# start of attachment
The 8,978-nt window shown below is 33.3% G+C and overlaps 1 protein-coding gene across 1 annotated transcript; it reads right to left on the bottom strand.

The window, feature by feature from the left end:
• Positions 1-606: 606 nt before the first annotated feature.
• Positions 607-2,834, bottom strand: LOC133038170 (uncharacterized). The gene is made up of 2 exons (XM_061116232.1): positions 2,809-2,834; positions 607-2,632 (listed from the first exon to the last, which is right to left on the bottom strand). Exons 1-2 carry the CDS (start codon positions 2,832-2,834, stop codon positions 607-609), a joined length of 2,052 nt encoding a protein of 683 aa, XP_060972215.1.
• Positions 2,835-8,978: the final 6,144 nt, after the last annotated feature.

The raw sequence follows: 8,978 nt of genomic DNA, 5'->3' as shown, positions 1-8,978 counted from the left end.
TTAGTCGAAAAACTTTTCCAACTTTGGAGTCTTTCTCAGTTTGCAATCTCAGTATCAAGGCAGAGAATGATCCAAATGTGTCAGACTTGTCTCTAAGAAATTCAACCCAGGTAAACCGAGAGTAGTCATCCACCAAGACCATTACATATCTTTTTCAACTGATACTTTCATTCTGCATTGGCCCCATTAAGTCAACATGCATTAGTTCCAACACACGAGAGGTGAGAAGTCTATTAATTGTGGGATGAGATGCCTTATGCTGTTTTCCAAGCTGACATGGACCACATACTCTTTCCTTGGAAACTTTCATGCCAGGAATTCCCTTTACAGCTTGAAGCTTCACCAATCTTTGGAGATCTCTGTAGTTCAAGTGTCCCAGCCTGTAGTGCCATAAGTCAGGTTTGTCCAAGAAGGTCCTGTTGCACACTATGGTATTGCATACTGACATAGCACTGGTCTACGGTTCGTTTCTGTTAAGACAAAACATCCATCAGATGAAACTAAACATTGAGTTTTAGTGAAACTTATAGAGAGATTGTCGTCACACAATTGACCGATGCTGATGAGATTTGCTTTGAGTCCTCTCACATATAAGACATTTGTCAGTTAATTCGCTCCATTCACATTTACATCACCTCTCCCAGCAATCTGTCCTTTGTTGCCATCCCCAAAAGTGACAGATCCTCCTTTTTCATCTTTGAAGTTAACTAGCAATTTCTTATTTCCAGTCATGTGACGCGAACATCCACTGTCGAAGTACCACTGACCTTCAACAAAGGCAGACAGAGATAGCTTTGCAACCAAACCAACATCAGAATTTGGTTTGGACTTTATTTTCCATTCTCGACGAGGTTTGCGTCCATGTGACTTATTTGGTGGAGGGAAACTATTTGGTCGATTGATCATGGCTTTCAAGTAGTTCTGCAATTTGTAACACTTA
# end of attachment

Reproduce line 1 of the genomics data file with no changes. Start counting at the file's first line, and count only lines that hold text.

The 8,978-nt window shown below is 33.3% G+C and overlaps 1 protein-coding gene across 1 annotated transcript; it reads right to left on the bottom strand.